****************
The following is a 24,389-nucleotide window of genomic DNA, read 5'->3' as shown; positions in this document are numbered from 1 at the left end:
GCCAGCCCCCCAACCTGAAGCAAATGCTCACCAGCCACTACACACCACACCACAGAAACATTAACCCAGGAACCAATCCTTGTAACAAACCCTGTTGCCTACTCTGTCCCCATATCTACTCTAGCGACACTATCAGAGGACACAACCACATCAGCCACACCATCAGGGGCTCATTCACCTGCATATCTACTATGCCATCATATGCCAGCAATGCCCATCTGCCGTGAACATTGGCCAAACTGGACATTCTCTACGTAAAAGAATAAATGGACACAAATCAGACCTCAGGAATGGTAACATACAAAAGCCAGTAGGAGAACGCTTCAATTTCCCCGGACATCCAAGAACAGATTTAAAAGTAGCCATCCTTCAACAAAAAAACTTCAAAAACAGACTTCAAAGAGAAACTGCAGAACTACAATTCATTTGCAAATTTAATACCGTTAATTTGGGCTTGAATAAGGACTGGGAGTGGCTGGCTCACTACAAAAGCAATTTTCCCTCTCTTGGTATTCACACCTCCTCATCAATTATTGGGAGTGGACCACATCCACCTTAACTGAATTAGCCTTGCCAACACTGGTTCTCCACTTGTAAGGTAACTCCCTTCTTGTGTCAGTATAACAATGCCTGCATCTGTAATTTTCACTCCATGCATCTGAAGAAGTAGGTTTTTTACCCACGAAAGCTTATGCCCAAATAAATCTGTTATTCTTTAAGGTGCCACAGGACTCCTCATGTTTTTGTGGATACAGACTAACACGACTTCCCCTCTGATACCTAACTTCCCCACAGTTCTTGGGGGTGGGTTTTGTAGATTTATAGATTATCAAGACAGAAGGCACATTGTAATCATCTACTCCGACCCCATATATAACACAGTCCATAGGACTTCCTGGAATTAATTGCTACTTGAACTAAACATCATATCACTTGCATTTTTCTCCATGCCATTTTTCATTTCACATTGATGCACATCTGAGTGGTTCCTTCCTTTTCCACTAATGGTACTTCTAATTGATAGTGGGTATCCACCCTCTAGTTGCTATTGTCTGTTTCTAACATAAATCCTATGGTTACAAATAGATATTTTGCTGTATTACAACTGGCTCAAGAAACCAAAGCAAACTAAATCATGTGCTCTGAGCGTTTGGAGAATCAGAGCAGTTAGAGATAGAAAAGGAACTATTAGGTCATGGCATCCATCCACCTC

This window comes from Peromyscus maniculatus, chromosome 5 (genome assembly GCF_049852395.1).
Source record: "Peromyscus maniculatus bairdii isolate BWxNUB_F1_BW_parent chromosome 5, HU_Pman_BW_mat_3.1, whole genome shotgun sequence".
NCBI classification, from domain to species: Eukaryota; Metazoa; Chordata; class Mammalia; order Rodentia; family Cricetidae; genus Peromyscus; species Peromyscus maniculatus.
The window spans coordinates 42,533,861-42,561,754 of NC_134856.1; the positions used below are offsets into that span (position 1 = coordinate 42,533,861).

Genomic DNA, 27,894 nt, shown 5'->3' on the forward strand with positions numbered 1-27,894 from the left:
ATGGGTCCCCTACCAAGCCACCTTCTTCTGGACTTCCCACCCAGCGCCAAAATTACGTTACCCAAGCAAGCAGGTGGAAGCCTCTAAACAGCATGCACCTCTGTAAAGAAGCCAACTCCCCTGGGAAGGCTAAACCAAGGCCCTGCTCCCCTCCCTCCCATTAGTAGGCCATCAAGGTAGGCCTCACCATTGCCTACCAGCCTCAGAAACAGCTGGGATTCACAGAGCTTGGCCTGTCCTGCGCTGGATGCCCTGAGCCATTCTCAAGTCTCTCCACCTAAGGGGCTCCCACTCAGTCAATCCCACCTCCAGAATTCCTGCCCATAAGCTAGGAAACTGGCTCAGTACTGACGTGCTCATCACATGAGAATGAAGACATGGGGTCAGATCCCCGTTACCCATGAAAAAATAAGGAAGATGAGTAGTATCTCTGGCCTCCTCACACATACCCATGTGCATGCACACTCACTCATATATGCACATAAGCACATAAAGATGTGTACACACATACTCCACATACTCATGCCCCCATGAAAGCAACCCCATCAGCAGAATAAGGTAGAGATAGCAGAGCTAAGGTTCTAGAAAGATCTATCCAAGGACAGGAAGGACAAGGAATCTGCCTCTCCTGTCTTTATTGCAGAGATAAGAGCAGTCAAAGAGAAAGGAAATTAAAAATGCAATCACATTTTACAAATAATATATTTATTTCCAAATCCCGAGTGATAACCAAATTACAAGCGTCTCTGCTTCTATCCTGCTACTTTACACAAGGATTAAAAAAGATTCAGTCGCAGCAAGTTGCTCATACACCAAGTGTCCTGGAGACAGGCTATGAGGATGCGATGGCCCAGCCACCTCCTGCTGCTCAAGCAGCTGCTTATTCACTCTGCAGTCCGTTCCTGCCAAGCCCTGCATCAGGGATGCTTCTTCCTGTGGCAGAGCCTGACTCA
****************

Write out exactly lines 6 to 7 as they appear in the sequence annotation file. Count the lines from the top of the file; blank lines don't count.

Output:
The window spans coordinates 42,533,861-42,561,754 of NC_134856.1; the positions used below are offsets into that span (position 1 = coordinate 42,533,861).

Genomic DNA, 27,894 nt, shown 5'->3' on the forward strand with positions numbered 1-27,894 from the left: